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This Week's Day-by-Day Picks 

Wednesday, April 9, 2003
Sixpence House is a book about books. It's about reading, selling, buying, sniffing, and ogling hardbacks, paperbacks, whatever. Naturally, booksellers adore it. This part travelogue, part memoir describes the journey of a San Francisco yuppie to Hay-on-Wye, a Welsh village known as "the town of books." It's also the town of bookshops: The population-1,500 hamlet has 40 such stores. Author Paul Collins describes in loving detail his own love of books, as well as describing in loving detail his own volumes, mostly old ones. Of course, he's got some mighty cool tomes: a history of toilet plumbing once owned by Herb Caen, something from 1929 called Hunky, and The World's Greatest Cranks and Crackpots. Collins reads at 7 p.m. at Booksmith, 1644 Haight (between Clayton and Cole), S.F. Admission is free; call 863-8688 or visit

Thursday, April 10, 2003
"Even Though" is an art show with a lot of style and a lot of substance. Riley McFerrin's use of resin, in particular, is both intricate and unfussy, and his mixing of complex textures with simplified images is powerful and beautiful. Wood, beeswax, rusted metal, and rope all find their way onto his canvases. With a confident eye for essential shapes and natural colors, McFerrin also uses a slight silliness to produce pieces like Fight Your Tongue, a shiny canvas featuring the sleeve of a man's shirt framing a painted hand holding a redwood branch. The artist's statement says he is concerned with the meanings of simple symbols: His work shows "[f]orests, rivers and bridges. Or isolation, cleansing and crossing." Whatever it means, we like it. "Even Though" runs through May 20 at the Bucheon Gallery, 540 Hayes (at Octavia), S.F. Admission is free; call 863-2891 or visit

Friday, April 11, 2003
With thrashers carrying titles like "MF From Hell" -- that's "motherfucker" for all you censors -- and "Freeze Sucker," the Datsuns are pretty straightforward about their reason for being. The much-hyped foursome may seem like just another group of stringy-haired lads in skintight jeans looking to ride out the garage rock revival, but these guys put on a good show. All of the members hail from Cambridge, a rural town in New Zealand, where they probably had nothing better to do than overdose on AC/DC, Deep Purple, Ted Nugent, and Thin Lizzy. From such humble origins they became the target of a major-label feeding frenzy before finally signing with V2. The Datsuns' self-titled debut is raucous, brash, excessive, and ridiculous in the vein of early '70s hard rock -- meaning droning riffs, unabashed shrieking, and frenetic guitar solos in spades. Though the boys don't deserve Brownie points for originality, they do deserve a pat on the back for reviving the classics with gusto. The Sights open at 9 p.m. at the Great American Music Hall, 859 O'Farrell (at Polk), S.F. Admission is $15; call 885-0750 or visit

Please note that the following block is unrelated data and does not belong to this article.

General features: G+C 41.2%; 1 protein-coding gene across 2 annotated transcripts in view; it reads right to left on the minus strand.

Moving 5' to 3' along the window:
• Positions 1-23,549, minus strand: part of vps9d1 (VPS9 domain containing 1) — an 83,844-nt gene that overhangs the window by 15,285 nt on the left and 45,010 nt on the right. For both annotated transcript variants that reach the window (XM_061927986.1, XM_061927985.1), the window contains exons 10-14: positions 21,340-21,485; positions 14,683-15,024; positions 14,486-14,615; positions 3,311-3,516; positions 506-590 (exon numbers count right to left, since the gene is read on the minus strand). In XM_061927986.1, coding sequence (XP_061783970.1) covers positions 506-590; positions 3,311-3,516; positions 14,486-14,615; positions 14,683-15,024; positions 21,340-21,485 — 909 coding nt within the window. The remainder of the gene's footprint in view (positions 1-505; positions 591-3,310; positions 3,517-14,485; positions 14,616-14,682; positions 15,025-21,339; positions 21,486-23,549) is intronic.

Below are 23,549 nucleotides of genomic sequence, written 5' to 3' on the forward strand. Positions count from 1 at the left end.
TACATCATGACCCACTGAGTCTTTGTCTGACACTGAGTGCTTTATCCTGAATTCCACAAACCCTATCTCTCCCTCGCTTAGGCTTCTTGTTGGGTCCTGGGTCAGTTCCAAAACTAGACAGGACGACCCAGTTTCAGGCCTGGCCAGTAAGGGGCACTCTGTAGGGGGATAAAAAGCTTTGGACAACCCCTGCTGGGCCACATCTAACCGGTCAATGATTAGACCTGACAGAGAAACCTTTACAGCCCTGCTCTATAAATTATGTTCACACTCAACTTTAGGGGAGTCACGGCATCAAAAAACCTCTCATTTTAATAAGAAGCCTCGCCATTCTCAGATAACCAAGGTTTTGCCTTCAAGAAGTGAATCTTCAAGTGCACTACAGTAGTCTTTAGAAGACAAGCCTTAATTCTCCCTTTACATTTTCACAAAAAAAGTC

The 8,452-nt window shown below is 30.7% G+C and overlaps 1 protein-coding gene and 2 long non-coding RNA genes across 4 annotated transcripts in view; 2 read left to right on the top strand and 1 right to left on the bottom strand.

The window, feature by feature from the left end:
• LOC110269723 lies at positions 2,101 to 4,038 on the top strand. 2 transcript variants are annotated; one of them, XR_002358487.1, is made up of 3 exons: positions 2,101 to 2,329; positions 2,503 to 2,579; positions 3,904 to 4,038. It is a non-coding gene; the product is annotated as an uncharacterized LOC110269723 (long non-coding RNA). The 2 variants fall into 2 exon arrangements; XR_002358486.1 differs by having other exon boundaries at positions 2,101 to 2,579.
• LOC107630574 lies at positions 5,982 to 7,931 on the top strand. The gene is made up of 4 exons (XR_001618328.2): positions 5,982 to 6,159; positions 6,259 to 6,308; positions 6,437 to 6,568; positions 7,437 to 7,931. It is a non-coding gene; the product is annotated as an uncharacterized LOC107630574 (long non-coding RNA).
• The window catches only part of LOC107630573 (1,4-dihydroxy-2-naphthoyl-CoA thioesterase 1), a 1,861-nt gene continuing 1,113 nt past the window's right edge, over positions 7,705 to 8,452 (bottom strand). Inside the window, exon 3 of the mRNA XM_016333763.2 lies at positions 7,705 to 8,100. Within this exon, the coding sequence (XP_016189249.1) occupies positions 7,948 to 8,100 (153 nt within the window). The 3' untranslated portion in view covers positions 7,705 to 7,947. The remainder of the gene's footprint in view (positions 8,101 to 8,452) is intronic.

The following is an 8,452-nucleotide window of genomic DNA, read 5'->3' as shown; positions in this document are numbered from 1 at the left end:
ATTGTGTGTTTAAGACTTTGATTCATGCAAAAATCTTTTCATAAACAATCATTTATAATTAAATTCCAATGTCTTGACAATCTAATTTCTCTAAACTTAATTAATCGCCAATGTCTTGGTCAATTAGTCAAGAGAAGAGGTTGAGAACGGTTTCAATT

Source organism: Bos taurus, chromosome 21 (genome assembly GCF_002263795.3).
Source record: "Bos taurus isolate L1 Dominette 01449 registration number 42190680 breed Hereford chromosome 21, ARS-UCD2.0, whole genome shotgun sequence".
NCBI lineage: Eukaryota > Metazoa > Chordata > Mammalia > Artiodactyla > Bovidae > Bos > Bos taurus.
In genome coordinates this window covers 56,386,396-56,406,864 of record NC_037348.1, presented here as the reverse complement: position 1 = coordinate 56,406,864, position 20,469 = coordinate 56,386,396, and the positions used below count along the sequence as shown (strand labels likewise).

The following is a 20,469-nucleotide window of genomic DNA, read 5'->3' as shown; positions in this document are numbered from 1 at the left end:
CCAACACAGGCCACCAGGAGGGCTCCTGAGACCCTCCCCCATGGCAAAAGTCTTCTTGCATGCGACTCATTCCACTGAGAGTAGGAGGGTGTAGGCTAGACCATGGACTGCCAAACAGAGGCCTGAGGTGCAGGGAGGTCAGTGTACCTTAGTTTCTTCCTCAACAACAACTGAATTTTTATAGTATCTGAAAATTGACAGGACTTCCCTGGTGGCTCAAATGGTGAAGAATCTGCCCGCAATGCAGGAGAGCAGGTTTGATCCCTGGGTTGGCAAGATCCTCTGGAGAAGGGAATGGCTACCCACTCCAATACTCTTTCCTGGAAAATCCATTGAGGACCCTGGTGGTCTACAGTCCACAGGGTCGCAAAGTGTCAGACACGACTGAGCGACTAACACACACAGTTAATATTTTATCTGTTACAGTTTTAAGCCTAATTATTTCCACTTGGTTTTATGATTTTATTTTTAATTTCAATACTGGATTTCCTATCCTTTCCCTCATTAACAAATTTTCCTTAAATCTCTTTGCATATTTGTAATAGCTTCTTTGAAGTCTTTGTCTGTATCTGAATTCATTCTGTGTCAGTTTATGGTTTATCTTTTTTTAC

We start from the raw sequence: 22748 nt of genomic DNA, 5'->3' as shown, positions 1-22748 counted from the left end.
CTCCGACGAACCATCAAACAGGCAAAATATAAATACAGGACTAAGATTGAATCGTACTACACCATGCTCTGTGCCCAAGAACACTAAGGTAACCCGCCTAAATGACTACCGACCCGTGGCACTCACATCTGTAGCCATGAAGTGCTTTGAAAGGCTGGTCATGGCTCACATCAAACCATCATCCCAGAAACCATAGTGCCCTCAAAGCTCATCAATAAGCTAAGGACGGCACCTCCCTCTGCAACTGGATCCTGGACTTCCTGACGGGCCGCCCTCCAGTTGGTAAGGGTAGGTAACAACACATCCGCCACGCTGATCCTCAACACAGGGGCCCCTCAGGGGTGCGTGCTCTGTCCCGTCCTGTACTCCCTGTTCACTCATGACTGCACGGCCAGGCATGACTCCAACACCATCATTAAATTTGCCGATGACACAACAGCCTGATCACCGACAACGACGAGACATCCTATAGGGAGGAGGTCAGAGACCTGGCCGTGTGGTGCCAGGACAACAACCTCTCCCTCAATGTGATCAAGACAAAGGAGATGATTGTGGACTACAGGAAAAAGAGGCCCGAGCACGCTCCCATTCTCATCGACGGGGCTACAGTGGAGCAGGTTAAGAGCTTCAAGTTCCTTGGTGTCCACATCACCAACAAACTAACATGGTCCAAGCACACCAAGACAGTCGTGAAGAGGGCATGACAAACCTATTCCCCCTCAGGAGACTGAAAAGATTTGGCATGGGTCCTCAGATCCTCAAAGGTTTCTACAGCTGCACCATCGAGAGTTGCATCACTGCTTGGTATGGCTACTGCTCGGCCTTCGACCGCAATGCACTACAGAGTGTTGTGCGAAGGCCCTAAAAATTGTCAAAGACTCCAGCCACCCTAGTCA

Saturday, April 12, 2003
Part of a series of British nostalgia— themed evenings, "Manchester: So Much to Answer For" is a wildly entertaining night of DJs spinning the Buzzcocks, John Mayall, and the Durutti Column, plus video clips of movies, concerts, and soccer; punk poetry by John Cooper Clarke; and a specially formed cover band -- all aimed at paying tribute to the many famous people associated with the English city. The event is mostly geared toward expatriates and severe Anglophiles: Those not familiar with Coronation Street are welcome, but may be mystified. Don't let that keep you away, though, because Manchester trivia is fun for all. Did you know the Bee Gees grew up there? The town also lays claim to the Smiths, Umbro Football Products, and Noel and Liam Gallagher, among others. Join in at 9 p.m. at the Edinburgh Castle, 950 Geary (at Larkin), S.F. Admission is $10; call 885-4074 or visit